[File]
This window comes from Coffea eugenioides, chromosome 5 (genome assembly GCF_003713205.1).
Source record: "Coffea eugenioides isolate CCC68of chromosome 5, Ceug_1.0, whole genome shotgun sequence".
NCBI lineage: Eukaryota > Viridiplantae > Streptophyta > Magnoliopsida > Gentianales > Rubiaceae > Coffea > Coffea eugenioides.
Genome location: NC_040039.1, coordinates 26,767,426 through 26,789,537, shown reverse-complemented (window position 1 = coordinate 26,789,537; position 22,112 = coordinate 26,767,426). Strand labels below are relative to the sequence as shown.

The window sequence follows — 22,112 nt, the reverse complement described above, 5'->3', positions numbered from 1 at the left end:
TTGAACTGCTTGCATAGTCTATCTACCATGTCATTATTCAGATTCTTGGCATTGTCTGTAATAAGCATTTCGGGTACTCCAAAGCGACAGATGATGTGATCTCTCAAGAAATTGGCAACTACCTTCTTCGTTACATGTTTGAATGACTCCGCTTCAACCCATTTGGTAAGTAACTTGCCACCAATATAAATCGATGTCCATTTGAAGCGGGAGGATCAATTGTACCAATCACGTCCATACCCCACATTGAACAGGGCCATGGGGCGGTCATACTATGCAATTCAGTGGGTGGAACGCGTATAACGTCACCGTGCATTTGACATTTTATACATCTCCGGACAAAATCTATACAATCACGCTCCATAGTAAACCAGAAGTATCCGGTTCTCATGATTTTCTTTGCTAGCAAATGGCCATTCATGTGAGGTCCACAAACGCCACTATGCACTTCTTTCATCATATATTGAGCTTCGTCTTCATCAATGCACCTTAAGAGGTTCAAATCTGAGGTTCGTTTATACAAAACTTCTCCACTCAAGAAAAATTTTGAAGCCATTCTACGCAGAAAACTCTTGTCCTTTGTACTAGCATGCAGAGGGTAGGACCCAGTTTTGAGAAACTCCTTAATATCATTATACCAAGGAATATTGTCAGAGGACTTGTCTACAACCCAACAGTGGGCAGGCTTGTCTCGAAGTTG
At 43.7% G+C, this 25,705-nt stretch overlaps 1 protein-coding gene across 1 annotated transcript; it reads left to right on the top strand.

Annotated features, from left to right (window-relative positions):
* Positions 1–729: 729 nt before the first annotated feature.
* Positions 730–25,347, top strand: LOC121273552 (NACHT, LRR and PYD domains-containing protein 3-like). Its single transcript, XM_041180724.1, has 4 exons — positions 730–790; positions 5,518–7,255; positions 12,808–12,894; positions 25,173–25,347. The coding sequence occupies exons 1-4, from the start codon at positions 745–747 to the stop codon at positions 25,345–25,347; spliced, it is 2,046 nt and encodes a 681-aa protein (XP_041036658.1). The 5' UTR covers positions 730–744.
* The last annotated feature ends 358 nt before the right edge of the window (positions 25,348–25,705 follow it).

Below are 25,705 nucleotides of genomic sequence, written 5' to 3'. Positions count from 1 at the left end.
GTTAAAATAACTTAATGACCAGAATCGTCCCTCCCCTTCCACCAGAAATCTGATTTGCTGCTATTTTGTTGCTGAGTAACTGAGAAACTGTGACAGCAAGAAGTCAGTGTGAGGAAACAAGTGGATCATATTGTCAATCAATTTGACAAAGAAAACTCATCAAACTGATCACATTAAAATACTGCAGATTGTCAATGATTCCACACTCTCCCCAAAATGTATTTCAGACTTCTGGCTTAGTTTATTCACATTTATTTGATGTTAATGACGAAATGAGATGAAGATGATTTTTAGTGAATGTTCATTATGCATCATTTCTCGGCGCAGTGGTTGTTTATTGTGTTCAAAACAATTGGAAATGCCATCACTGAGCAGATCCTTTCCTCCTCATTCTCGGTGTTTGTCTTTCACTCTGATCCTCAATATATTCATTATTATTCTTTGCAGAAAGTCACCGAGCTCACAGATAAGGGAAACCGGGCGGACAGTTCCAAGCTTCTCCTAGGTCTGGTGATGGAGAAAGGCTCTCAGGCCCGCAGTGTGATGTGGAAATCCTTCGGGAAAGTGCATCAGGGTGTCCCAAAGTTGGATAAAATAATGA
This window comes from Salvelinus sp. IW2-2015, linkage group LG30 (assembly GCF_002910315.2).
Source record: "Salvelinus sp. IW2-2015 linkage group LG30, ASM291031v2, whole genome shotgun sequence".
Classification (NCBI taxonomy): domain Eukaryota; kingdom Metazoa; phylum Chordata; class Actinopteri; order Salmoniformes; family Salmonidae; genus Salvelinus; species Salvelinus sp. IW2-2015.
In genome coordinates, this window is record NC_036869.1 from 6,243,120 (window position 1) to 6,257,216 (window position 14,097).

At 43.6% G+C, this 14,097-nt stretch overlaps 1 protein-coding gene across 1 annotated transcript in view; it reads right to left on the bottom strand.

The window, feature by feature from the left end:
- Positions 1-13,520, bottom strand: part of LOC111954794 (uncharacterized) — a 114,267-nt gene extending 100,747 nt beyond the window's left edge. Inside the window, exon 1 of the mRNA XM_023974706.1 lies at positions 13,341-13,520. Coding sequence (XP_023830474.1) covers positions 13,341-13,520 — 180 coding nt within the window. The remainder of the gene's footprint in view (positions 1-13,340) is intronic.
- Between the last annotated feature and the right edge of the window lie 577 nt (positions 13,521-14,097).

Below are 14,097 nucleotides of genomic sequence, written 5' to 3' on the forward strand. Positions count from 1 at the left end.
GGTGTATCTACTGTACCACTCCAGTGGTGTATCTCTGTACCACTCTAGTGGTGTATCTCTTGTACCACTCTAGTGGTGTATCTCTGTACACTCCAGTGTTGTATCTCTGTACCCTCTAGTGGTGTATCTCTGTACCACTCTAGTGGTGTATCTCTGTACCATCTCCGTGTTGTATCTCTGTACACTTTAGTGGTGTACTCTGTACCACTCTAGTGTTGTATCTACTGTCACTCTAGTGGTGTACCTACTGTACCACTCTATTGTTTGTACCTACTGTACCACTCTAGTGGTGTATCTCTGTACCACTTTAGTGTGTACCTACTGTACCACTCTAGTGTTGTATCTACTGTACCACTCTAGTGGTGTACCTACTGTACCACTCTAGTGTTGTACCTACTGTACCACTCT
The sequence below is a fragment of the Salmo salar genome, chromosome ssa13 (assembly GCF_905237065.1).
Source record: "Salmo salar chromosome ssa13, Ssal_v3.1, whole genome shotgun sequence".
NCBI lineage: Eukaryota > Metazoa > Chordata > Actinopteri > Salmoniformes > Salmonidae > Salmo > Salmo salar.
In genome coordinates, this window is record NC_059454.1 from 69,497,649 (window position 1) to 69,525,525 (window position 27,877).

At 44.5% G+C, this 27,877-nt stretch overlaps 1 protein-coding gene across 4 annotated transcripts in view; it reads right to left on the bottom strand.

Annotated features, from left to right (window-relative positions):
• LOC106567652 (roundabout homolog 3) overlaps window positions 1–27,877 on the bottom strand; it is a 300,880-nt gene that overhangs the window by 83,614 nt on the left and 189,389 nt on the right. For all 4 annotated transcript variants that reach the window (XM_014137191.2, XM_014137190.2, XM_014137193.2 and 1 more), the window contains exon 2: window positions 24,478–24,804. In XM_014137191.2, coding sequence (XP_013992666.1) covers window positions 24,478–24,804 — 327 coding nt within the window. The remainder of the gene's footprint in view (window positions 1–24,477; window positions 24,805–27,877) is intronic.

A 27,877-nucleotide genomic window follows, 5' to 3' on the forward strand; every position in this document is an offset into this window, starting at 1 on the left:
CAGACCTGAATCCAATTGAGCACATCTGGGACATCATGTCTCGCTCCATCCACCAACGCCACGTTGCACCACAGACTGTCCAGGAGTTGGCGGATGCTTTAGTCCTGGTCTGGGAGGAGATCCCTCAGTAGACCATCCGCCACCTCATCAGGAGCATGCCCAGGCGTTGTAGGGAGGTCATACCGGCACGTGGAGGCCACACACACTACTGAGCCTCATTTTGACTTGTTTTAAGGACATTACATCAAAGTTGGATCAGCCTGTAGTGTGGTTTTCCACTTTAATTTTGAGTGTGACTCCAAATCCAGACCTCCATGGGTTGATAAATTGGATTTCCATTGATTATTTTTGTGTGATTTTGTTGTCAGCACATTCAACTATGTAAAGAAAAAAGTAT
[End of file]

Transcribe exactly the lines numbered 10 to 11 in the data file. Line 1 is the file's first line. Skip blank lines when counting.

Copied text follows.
* Positions 730–25,347, top strand: LOC121273552 (NACHT, LRR and PYD domains-containing protein 3-like). Its single transcript, XM_041180724.1, has 4 exons — positions 730–790; positions 5,518–7,255; positions 12,808–12,894; positions 25,173–25,347. The coding sequence occupies exons 1-4, from the start codon at positions 745–747 to the stop codon at positions 25,345–25,347; spliced, it is 2,046 nt and encodes a 681-aa protein (XP_041036658.1). The 5' UTR covers positions 730–744.
* The last annotated feature ends 358 nt before the right edge of the window (positions 25,348–25,705 follow it).